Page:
The Witcher: Season 2

Just finished watching the second season of The Witcher on Netflix.

  • Henry Cavill is still absolutely brilliant as Geralt. He really nails it.
  • The episode with the cursed boar guy felt like a side-quest in The Witcher 3, and I really liked that.
  • I didn’t like how they wrote Vesemir. In the game he was wise and competent, like a father figure for Geralt. In the show he was a bit of a bumbling fool and Geralt was the one that kept giving him advice. I also thought Kim Bodnia didn’t quite fit the role.
  • A bit too much fantasy politics for my liking.
  • They dyed Triss’ hair red. Good move.
  • The actress for Yennifer is okay, but I still think they should have found someone slightly older.
  • I really didn’t like how they “nerfed” Yennifer’s magic for most of the season. It felt it was something they wrote because she was too powerful and would have fixed many things too easily. Kind of like how they also treated some of the characters in the second season of Heroes.
  • It sometimes feels like almost everyone and his dog is a magician in this show.
  • I was hoping the dwarf from the games would pop up. Maybe next season?
  • They killed someone I never saw coming. Someone that was always there for Geralt in the games. I really wish they didn’t, but maybe they wanted to make it clear this is not the games.

Generally the season was okay but not fantastic. I also watched The Wheel of Time on Amazon Prime at the same time, and I liked that a lot better. More epic vistas and less fantasy politics.

Into the Badlands: Season 1

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I’ve just watched the first season of this on Amazon Prime, and I found a lot to like in it.

Especially the first episode had a great first-hand impression. Here Sunny arrives, an Asian Neo only in red instead of black and without sunglasses. He encounters a camp of an evil gang and proves this show has an excellent fight choreography.

If only Iron Fist had been anything like this.

Sunny finds the kid M.K. and brings him back to the fort of his master, the baron Quinn. M.K. have secret superpowers whenever he gets cut, something the show wisely keeps rare to begin with. The show opens up to present several feudal baron monopolies, each living in a mansion surrounded by their clippers (fighters) and cogs (slaves). Not surprisingly the barons really dislike each other and Quinn frequently clashes with some of them, especially the redheaded Widow.

Sunny also have a love interest now illegally pregnant and begins toying with the idea of leaving the baron, taking his chances in the Badlands together with her and M.K.

The fighting choreography always mixes “wire fu” martial arts occasionally with blades. Turns out the story takes place in a post-apocalyptic world where some commodities have been exhausted. Apparently all the ammo for guns and rifles have been depleted forcing everyone to fight the way they do, but we still see a few motorcycles and cars driving around.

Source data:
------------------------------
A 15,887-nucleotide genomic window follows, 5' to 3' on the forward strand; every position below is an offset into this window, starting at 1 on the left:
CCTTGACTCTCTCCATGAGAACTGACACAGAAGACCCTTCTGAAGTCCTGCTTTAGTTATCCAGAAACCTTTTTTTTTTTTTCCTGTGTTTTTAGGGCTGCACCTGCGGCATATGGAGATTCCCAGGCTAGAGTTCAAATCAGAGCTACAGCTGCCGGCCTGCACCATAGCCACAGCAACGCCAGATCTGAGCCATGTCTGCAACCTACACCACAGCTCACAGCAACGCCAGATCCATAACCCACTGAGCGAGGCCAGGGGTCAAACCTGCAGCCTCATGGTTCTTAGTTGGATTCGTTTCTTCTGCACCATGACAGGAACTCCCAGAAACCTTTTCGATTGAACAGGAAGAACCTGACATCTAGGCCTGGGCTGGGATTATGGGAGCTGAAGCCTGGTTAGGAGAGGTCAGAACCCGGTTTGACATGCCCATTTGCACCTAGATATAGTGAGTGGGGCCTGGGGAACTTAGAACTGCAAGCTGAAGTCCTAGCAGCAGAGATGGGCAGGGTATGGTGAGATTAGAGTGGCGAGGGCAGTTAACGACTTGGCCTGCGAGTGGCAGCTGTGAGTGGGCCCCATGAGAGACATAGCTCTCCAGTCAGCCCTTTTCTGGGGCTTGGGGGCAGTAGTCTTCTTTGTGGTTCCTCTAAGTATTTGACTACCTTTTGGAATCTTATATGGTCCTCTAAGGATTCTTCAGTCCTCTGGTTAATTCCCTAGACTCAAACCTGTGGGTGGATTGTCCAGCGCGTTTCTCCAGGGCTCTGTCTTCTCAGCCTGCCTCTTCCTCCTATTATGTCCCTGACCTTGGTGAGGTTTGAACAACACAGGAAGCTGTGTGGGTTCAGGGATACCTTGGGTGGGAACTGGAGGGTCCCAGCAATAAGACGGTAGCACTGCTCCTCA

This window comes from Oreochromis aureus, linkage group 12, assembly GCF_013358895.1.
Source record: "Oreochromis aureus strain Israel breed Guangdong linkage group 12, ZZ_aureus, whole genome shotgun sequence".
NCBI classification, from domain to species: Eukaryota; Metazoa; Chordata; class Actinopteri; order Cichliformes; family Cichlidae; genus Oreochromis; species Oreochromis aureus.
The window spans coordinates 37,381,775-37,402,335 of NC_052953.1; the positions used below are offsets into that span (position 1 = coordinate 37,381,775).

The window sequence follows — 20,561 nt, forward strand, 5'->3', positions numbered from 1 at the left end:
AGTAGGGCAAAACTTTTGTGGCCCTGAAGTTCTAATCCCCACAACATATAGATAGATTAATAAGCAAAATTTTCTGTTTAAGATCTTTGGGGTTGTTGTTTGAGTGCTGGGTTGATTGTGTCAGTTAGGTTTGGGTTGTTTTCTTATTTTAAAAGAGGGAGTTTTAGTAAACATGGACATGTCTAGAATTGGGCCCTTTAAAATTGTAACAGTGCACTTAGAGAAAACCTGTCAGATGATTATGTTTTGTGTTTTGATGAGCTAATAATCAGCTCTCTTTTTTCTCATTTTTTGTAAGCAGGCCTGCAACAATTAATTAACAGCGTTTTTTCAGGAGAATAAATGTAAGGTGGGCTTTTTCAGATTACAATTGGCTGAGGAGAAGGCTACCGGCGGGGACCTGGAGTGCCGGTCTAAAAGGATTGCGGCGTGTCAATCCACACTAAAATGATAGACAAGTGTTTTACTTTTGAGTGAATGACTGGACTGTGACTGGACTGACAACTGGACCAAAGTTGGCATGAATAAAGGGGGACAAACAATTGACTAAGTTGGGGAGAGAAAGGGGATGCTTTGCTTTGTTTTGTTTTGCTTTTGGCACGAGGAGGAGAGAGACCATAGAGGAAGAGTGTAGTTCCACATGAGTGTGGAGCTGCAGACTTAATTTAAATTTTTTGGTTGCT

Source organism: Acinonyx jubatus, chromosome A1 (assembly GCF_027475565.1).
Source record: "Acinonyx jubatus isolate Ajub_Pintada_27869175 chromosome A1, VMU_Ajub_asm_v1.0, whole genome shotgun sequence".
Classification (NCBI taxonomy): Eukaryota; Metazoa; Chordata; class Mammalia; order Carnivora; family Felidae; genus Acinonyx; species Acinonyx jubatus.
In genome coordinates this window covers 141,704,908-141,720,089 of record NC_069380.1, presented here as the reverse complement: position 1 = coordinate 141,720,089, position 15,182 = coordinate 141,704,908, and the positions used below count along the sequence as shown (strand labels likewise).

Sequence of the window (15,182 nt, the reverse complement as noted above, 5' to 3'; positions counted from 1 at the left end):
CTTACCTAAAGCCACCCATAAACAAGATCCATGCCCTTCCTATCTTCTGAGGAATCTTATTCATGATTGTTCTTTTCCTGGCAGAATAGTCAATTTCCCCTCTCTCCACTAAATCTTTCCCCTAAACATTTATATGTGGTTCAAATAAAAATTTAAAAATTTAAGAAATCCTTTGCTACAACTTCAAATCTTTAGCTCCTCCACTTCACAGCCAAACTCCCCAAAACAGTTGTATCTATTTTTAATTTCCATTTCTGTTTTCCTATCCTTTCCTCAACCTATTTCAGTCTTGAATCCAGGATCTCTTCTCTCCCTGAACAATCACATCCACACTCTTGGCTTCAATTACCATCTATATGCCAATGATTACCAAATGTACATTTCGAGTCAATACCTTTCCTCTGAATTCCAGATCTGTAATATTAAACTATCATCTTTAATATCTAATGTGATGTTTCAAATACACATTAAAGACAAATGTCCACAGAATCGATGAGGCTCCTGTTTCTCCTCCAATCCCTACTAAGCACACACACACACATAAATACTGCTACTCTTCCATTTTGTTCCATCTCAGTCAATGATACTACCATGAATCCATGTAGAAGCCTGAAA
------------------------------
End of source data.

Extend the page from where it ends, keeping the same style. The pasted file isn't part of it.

So, all the ammo is gone, but the gasoline is still aplenty? I see.

Farscape: Season 1

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The television show Farscape originally premiered back in 1999, and I bought a couple of season boxes around the same time and binge-watched every minute of them.

It was an vexing experience at the time.

For some odd reason the season boxes had no subtitles and I often had trouble keeping track of what everyone was saying. I had watched all the seasons of modern Star Trek on VHS without subtitles and it was fine there. Patrick Stewart and his acting colleagues spoke so clearly that I never lost the thread. Farscape, on the other hand, sounded more muddled. Maybe they spoke faster, or the music was louder. Either way, I gave up after those two seasons.

That’s why it was great news when Amazon Prime announced that they had picked up this old science fiction show. And now with English subtitles too? Excellent!

I have now rewatched all of the first season. To be honest it doesn’t hold up that well today. It’s nowhere as bad as e.g. Space: 1999 or Blake’s 7 – both of which are quite excrutiating to watch today – but there are still a number of issues now 20 years later.

Associations: Outcast vs Farscape

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If you ever played the fantastic open world voxel masterpiece Outcast from 1999, do you remember when you entered the green and lush rice fields of Shamazaar, the first world you enter after the snowy tutorial? This was a place where our wisecracking hero, Cutter Slade, ran around crossing the rice paddies that had farmers at work while wearing pointed coolie hats.

All very inspired by real Asian rice fields.

Elementary Quips

I just started watching the fifth season of Elementary on Netflix that was made available yesterday. It’s a crime procedural series I’ve been watching faithfully since I first joined Netflix a while back. Jonny Lee Miller plays a modern day Sherlock Holmes, and Lucy Liu a female Watson. It works surprisingly well. In fact, I like the series better than the other modern day version with Benedict Cumberbatch and Martin Freeman.

Is it me or are there considerably less crime procedural series nowadays? A few years back we were swimming in them. CSI, NCIS, Criminal Minds, and all their spin-off series. It was too much and we got tired of it in the end, craving new ideas.

Today, I actually miss them back again.

All these adventure series are fine and all, but sometimes I just want to sit back and relax with a crime procedural series where each episode is more or less self-contained. Elementary fits this bill quite nicely.

However, after watching the first three episodes of the fifth season, I’ve noticed a few interesting things about the series.

First, a bit of a rant. What the hell is up with Lucy Liu wearing TIES!? Cut that out! Ties, like suspenders, never look good on a woman. No, really! Let the men wear these things in peace. It’s not like you girls don’t have a ton of other options.